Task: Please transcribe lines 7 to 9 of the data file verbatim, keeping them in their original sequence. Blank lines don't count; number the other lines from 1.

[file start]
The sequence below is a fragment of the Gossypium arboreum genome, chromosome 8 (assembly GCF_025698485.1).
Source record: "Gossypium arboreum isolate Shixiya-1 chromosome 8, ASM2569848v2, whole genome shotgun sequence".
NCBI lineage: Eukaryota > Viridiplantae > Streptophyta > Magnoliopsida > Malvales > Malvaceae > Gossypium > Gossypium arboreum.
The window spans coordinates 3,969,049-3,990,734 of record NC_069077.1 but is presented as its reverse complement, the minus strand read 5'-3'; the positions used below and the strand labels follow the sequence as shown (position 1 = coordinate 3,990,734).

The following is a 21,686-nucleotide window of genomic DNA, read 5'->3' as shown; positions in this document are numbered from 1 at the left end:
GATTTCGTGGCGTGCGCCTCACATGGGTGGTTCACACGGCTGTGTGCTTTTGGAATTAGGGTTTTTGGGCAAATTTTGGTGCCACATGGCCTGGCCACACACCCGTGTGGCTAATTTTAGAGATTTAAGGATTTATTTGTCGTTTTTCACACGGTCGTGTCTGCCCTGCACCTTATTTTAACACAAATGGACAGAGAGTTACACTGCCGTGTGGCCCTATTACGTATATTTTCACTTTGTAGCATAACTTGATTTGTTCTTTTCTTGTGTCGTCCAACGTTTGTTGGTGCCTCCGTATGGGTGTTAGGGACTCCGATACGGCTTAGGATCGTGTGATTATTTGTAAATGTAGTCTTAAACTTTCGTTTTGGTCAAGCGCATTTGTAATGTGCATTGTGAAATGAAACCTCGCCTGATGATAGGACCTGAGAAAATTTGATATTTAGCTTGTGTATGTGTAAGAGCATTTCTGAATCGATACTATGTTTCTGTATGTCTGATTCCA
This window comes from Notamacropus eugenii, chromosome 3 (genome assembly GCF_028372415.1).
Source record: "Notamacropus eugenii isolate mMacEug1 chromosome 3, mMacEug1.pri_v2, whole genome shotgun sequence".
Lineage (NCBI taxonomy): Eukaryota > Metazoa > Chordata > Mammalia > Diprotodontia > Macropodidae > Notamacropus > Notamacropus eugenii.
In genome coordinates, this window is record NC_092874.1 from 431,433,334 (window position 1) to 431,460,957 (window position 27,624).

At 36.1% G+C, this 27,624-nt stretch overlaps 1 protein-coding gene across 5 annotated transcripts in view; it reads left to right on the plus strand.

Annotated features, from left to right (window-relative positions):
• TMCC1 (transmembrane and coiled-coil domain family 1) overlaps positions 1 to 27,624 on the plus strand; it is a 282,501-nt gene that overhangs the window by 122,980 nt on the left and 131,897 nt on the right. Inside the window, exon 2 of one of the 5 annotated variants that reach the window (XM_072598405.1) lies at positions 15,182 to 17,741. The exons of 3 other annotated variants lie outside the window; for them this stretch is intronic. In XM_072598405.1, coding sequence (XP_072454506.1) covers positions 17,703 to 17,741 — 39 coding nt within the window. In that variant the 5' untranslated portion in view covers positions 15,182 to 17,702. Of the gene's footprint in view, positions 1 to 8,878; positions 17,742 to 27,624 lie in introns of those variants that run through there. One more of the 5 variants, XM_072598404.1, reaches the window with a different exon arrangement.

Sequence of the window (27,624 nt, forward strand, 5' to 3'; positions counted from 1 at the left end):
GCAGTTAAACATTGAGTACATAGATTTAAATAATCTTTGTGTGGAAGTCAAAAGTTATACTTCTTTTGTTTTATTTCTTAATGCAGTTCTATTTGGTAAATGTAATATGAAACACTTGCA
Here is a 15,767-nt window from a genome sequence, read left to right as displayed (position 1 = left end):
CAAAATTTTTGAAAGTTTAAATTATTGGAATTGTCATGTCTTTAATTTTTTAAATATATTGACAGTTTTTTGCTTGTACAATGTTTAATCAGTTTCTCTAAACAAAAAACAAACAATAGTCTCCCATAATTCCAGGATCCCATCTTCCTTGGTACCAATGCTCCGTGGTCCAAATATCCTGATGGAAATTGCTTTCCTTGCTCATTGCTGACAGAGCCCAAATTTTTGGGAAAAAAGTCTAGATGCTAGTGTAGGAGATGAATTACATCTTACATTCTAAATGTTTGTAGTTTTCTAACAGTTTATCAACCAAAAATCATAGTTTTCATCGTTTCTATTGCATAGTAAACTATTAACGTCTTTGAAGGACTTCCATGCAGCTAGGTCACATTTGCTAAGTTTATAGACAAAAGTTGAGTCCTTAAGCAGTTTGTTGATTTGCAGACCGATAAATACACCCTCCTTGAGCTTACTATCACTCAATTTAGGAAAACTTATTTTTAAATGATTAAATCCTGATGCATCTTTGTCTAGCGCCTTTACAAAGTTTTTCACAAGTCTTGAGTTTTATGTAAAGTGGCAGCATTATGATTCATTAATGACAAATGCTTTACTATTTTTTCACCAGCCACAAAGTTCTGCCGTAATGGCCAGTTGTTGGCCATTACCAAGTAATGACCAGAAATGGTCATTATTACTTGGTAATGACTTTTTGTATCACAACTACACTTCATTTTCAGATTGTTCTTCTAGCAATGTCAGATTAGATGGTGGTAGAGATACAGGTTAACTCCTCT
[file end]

This window comes from Notamacropus eugenii, chromosome 3 (genome assembly GCF_028372415.1).
Source record: "Notamacropus eugenii isolate mMacEug1 chromosome 3, mMacEug1.pri_v2, whole genome shotgun sequence".
Lineage (NCBI taxonomy): Eukaryota > Metazoa > Chordata > Mammalia > Diprotodontia > Macropodidae > Notamacropus > Notamacropus eugenii.